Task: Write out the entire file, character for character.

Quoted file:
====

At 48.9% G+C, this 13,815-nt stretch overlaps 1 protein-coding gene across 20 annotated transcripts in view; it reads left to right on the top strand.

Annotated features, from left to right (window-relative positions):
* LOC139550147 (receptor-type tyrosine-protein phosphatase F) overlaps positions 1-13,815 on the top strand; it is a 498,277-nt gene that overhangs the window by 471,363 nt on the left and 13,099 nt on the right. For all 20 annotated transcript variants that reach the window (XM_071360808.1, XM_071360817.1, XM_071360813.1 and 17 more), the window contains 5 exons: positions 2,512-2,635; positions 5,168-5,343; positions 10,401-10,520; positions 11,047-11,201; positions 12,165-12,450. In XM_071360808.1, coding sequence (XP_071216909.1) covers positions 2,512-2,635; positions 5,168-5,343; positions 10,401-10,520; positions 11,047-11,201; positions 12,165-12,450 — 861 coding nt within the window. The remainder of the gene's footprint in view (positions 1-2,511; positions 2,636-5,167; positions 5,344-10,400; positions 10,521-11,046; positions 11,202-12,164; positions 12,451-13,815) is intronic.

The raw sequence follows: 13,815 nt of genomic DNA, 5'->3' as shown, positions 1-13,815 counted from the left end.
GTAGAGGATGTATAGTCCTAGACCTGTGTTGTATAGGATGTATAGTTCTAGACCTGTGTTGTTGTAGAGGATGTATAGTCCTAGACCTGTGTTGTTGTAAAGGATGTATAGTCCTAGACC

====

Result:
At 48.9% G+C, this 13,815-nt stretch overlaps 1 protein-coding gene across 20 annotated transcripts in view; it reads left to right on the top strand.

Annotated features, from left to right (window-relative positions):
* LOC139550147 (receptor-type tyrosine-protein phosphatase F) overlaps positions 1-13,815 on the top strand; it is a 498,277-nt gene that overhangs the window by 471,363 nt on the left and 13,099 nt on the right. For all 20 annotated transcript variants that reach the window (XM_071360808.1, XM_071360817.1, XM_071360813.1 and 17 more), the window contains 5 exons: positions 2,512-2,635; positions 5,168-5,343; positions 10,401-10,520; positions 11,047-11,201; positions 12,165-12,450. In XM_071360808.1, coding sequence (XP_071216909.1) covers positions 2,512-2,635; positions 5,168-5,343; positions 10,401-10,520; positions 11,047-11,201; positions 12,165-12,450 — 861 coding nt within the window. The remainder of the gene's footprint in view (positions 1-2,511; positions 2,636-5,167; positions 5,344-10,400; positions 10,521-11,046; positions 11,202-12,164; positions 12,451-13,815) is intronic.

The raw sequence follows: 13,815 nt of genomic DNA, 5'->3' as shown, positions 1-13,815 counted from the left end.
GTAGAGGATGTATAGTCCTAGACCTGTGTTGTATAGGATGTATAGTTCTAGACCTGTGTTGTTGTAGAGGATGTATAGTCCTAGACCTGTGTTGTTGTAAAGGATGTATAGTCCTAGACC